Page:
Salem-Keizer bus driver Alan Booth checks his bus' emergency exits before setting off to pick up his first student on a November morning in 2018. (Rachel Alexander/Salem Reporter)
Salem-Keizer bus drivers will earn extra stipends during their first year on the job under a new agreement between the school district and the union which represents transportation workers.
The agreement, announced Tuesday, also offers more frequent bonuses to all transportation department workers, who include bus drivers as well as mechanics, dispatchers, routers and trainers.
New drivers hired on or after July 1 will earn between $500 and $1,000 after 90 days of route-driving, with additional bonuses at six months and one year of employment. District staff can also earn referral bonuses of $500 for recruiting new drivers once those drivers pass a probationary period.
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Previously, transportation employees got a one-time bonus of 2% of their salary after 10 years of employment with the district. Now, they'll be eligible for a $500 stipend at three and six years as well, and $750 after 10. Employees will also get bonuses at 15, 20 and 25 years.
Peggy Stock, the district's director of employee and labor relations, explained the new agreement at a transportation staff meeting Tuesday.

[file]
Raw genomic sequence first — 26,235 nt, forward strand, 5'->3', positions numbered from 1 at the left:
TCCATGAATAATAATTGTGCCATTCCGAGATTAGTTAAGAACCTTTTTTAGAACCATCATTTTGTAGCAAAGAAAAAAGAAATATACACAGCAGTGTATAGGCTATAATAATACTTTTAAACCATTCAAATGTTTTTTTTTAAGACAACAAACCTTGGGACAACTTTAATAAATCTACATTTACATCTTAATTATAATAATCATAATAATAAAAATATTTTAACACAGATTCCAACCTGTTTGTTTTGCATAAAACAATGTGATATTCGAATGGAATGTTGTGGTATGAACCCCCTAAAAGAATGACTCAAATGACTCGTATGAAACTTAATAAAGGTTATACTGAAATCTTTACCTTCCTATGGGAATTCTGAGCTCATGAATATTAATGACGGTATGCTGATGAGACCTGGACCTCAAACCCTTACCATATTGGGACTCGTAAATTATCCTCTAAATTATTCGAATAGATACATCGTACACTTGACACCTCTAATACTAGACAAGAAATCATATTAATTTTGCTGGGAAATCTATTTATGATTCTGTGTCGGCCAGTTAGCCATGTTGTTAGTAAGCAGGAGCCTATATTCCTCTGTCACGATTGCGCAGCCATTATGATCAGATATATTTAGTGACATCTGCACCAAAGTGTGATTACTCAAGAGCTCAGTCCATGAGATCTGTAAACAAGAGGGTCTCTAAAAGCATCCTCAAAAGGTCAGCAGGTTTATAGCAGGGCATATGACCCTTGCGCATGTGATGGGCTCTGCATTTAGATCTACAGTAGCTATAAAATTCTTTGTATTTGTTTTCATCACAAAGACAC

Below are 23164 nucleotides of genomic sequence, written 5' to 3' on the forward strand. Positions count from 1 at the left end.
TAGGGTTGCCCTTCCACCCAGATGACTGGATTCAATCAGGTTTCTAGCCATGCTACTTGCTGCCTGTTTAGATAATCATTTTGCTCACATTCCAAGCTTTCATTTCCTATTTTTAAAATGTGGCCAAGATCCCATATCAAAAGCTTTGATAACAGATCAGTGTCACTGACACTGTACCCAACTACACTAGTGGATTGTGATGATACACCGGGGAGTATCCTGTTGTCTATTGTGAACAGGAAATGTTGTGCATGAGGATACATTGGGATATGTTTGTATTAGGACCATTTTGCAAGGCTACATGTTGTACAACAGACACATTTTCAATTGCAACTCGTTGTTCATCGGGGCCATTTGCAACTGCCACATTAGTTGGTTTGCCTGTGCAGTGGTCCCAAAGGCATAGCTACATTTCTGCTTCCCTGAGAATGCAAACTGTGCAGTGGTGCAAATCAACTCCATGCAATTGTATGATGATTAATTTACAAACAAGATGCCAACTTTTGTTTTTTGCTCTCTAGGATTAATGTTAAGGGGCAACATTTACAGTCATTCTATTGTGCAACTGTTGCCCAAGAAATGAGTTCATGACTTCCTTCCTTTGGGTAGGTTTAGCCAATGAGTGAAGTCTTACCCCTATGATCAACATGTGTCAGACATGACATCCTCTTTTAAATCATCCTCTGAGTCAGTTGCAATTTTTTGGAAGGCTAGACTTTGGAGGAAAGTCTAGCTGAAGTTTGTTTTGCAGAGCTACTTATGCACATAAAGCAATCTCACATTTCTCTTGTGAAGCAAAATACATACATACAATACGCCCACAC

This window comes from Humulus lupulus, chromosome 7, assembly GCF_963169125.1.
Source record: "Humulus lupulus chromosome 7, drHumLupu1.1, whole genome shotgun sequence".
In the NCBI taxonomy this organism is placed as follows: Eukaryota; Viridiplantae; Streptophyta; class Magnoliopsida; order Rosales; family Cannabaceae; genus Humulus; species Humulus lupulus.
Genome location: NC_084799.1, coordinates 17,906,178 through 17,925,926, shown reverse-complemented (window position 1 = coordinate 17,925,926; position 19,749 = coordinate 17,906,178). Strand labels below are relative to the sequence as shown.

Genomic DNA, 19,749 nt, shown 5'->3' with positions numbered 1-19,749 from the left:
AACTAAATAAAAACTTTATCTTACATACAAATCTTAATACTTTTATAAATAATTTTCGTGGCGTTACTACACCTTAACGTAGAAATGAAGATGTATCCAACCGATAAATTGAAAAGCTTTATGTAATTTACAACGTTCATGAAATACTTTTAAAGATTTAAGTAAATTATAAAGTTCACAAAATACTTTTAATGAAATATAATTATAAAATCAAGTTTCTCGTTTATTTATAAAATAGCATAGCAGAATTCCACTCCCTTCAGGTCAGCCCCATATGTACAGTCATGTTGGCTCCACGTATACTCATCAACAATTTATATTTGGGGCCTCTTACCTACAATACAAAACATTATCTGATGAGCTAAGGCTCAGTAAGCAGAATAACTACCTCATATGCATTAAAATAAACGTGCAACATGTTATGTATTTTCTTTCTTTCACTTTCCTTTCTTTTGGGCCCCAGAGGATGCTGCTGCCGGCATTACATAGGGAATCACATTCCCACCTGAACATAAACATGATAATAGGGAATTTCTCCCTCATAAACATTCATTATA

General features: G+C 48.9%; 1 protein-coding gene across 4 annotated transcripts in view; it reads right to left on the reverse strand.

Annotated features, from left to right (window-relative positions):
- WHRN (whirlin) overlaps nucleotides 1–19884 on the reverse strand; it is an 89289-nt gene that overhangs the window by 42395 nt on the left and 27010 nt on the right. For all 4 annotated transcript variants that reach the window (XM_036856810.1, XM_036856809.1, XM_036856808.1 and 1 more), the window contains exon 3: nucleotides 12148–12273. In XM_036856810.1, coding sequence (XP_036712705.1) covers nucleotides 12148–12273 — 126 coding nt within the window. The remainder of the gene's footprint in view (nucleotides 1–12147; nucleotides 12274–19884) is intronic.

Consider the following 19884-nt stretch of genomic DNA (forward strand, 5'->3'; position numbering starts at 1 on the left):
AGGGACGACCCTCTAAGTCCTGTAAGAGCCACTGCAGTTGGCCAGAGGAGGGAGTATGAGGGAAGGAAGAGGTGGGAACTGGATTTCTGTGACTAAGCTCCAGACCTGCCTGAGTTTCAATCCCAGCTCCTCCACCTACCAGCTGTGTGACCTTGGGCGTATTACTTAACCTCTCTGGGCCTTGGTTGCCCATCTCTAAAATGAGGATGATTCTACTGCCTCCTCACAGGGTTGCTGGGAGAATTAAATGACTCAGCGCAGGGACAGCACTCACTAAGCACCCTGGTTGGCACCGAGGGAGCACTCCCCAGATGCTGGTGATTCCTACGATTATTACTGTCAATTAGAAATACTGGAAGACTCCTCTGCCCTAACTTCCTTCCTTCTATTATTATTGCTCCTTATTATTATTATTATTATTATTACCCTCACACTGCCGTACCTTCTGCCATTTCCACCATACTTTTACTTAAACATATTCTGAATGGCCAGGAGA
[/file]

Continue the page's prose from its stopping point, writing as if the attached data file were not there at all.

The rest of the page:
"Wow," was the response from many in the room.
It's a bid to fill open jobs at a time when Salem-Keizer is expanding its transportation department.
Rita Glass, president of the Association of Salem-Keizer Education Support Professionals, said the goal was to recruit new drivers while ensuring longtime employees got some benefit too.
"We have always felt that we needed to do something different," she said.
This school year's budget included 12 additional drivers because of changes to school boundaries. The need for drivers is also growing because more district students are homeless or in foster care and require special transportation, transportation director Michael Shields said.
Salem-Keizer employs about 260 bus drivers, but is nearly always short of full staffing, Shields said. That's common in districts across the U.S., which struggle to fill part-time roles in a strong economy.
It's typical to begin the year needing about five or 10 more drivers, Shields said. This year's staff expansion means the district is 21 people short, though about 20 applications received in August still need to be processed.
Turnover is also high: About 45 drivers leave the district during a typical year.
District administrators began discussing the changes with union leaders early this year, Shields said. They reached an agreement Aug. 29.
"Our conversations were long and hard," Glass told employees Tuesday.
The incentives will be in effect for one year, after which administrators and union leaders will evaluate how the program worked.
Reporter Rachel Alexander: 503-575-1241, email@example.com